I grew up in a small town where everyone used to have a dairy farm. Each tract of land could be linked to family that used to milk cows. By the time I was growing up my family’s dairy was the last one in town. It is interesting to be a new dairy farmer in a town where everyone of a certain age remembers their own life as a farm kid or the heartbreak of selling the family land. Often what people say to me is a proud explanation, “It’s in your blood.” I think it’s true.
My grandfather bought our farm and started dairying in the 1930’s. He bred excellent Holsteins that all trace back to one cow, Chaseholm Segis Pontiac. In 1975 my father took over the farm and began his own legacy of expert herdsmanship that my childhood benefitted from. I grew up in the typical way for a Dutchess County farm kid: showing cows at the fair, fitting contests, 4-H, FFA, milking, fixing fence, feeding calves and making hay.
I always took life with the cows really seriously. I loved knowing each of them and I loved the way that people in our dairy community could share and honor that sense of pride for working hard and appreciating quality cows. In many ways it has been the cows that invited me into a dairy farming life.
I have often wondered who I would be if it weren’t for these animals. Asking made me realize that it wasn’t only the cows. My father retired from dairy farming when I was in college. In that same period he sold the dairy herd and 100 acres of land. Coming back to the farm didn’t mean coming back to chores and the smells of the cows anymore, it meant the land and it meant family. It was hard to lose a part of this property; hard to say goodbye to a herd of cows, hard to feel like our farm – once the last dairy in town – was now just the last one to be sold. When I think of who I am, the first thing I picture is the hayfield across from my parent’s house. I think of the land that I have been so privileged to grow up with, the space and the beauty, the sense of place and safety, and I know what roots feel like. There is no me without Chaseholm Farm and I can tell you that everyone in my family feels the same way.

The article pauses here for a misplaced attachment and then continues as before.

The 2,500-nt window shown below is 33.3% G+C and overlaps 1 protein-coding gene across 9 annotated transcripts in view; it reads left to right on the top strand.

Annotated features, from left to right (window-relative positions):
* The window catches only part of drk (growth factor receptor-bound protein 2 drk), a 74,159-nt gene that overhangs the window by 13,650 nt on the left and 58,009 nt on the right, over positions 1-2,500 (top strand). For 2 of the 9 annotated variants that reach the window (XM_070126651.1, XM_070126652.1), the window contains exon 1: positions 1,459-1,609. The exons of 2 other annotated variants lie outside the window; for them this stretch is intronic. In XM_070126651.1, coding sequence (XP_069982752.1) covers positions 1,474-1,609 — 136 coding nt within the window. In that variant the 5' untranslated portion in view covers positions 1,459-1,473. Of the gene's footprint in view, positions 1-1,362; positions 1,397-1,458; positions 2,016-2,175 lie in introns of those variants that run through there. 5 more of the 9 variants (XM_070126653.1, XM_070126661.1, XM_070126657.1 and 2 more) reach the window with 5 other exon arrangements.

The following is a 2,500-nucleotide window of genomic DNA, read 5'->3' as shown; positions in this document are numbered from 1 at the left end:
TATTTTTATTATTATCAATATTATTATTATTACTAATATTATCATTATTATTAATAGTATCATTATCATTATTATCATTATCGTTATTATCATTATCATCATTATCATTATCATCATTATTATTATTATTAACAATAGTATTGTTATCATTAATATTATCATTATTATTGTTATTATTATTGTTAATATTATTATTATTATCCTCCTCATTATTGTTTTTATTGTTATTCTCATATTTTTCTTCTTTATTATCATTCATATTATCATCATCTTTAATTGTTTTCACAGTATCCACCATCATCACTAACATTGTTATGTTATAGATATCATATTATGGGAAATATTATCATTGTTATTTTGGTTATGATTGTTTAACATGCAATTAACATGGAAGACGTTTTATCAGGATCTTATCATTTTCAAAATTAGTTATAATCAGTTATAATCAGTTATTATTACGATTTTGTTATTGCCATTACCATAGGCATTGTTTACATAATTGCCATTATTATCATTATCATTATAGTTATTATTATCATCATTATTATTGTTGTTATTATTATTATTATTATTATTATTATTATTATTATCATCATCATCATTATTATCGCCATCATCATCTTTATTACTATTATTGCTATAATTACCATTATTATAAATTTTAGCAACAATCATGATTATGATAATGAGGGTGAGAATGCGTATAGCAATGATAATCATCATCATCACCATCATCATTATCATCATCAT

I took over the family farm in March this year; for the past two years I have been researching, planning, and dreaming about this first season. My goals are to transition our dairy to a grass based system, maximizing our efficiently through Management-intensive Grazing while also making improvements in the land, the plants, the cows and their milk. I provide milk to my brother’s cheese company, The Amazing Real Live Food Co., so I’d like to see my butterfat and protein components rise for him as well as for my future ventures in direct raw milk sales and cultured dairy production. I want to be good to this land and these animals as they have been good to me. I want to build something fulfilling and connected and dairy farming feels like my way to do it.
Thanks to Stonyfield, Profits for the Planet, for funding the 2013 Bootstrap blog series.